Researchers at UCLA found that women with higher percentages of body fat are less susceptible to adverse outcomes from heart disease.
Researchers previously believed that only men and women with low body fat and high muscle mass are less vulnerable to death from heart disease, despite overall body muscle mass.
According to a UCLA study published by the American Heart Association on March 2, high muscle mass was correlated with a lower risk of death from heart disease in both men and women.
“In women, having high muscle and high fat mass was protective, and that was not the case in men,” said Dr. Preethi Srikanthan, an endocrinologist at UCLA and the study’s first author. “So there appears to be some importance in having or retaining body fat in women, which is not seen in men.”
The researchers used data published by the National Health and Nutrition Examination Survey Database, collected over a 15-year period, Srikanthan said.
Data was obtained from more than 11,000 people, 20 years or older. The researchers categorized participants into groups based on body type: low muscle mass and low body fat, low muscle and high fat, high muscle and low fat, and high muscle and high fat. The researchers then calculated the risk of death due to heart disease in each group.
The study found that women with a high percentage of both body fat and muscle mass had a 42% lower chance of death due to heart disease compared to women with low muscle mass and low body fat. But high muscle mass and low body fat did not result in a lower likelihood of death from heart disease, Srikanthan said.
This was in direct contrast to data derived from men, who experienced a 60% decrease in rate of mortality with high muscle mass and low body fat percentage. Men with high muscle mass and high body fat had a 26% lower risk of death due to heart disease compared to men with low body fat mass and low muscle mass.
“What this suggests is that there is definitely a difference in men compared with women, with results to the effect of fat,” Srikanthan said.
Tamara Horwich, a cardiologist at UCLA and co-author of the study, said the study underscores the need to target differences in weight management in women to increase overall muscle mass, as opposed to focusing on minimizing body fat.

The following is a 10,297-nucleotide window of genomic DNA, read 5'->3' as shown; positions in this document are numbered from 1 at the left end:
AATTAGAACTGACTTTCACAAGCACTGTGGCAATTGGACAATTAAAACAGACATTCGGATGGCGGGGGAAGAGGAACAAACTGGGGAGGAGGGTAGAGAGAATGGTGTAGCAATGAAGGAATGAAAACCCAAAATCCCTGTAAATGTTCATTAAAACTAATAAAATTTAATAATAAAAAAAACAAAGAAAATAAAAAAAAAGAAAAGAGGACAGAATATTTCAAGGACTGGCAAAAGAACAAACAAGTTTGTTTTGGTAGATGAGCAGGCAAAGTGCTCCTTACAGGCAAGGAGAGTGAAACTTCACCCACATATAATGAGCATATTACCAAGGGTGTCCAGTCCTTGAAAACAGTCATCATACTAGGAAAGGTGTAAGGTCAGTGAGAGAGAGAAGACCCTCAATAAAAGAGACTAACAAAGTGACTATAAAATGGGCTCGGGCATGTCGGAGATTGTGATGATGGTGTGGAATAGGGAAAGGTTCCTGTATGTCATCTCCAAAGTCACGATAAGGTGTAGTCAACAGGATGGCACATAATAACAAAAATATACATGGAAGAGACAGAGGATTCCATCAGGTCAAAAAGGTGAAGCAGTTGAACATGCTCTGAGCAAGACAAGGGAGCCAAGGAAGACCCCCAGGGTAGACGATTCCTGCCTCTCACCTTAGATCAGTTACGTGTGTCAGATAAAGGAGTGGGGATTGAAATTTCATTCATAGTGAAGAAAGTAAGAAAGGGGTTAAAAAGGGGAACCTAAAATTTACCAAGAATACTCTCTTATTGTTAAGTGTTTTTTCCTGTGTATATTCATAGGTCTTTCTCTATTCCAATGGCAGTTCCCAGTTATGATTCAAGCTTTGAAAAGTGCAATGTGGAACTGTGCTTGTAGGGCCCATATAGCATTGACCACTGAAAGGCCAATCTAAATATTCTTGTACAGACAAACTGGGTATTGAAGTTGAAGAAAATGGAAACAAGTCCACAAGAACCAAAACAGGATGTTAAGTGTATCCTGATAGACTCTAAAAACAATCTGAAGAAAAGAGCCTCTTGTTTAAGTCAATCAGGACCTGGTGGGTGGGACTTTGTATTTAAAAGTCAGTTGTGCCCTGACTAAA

“All fat is not created equal,” Srikanthan said.
When the body’s fat deposits are located either under the skin or in the lower extremities, there is a better chance of avoiding adverse cardiovascular outcomes, she said. However, if the body’s fat deposits are located in the abdominal region, there is a greater risk of death due to heart disease, Srikanthan said.
“And we also know that there are different types of fat: white fat that stores fat and brown fat that burns fat,” Srikanthan said.
A higher percentage of brown fat may be associated with a decreased risk of heart disease, according to the study.
The study showed a need to evaluate weight loss and body image differently for men and women, Horwich said.
“We need to look closer before making recommendations that someone needs to lose weight, … at body composition, muscle versus fat, as opposed to just their weight,” Horwich said.
She added that the focus for women should be on physical activity to build muscle mass, as well as healthy nutrition, rather than just losing weight or body fat.
A person dies from heart disease in the United States every 36 seconds, according to the Centers for Disease Control. Heart disease was the leading cause of death in Americans in 2020, followed by all types of cancer and COVID-19, respectively, according to the CDC.
Although 5 million men and 3 million women experience heart attacks on a yearly basis, men and women die from heart disease in equal proportions, according to the American Heart Association. However, deaths due to heart attacks decreased over the past 50 years.
The CDC recommends that individuals participate in 150 minutes of moderate physical activity or 75 minutes of vigorous activity per week.
These recommendations have proven to be challenging for students during the COVID-19 pandemic, according to Lorena Palattao, a co-director of UCLA’s Student Wellness Commission Body Image Task Force.
Physical improvement is all about accepting your body and being forgiving, but at the same time focusing on joyful movement.
“You don’t have to have a goal of losing weight that you may have gained or weight that you’ve been wanting to lose,” Palattao said. “It’s just about making sure you listen to your body and what it needs from you.”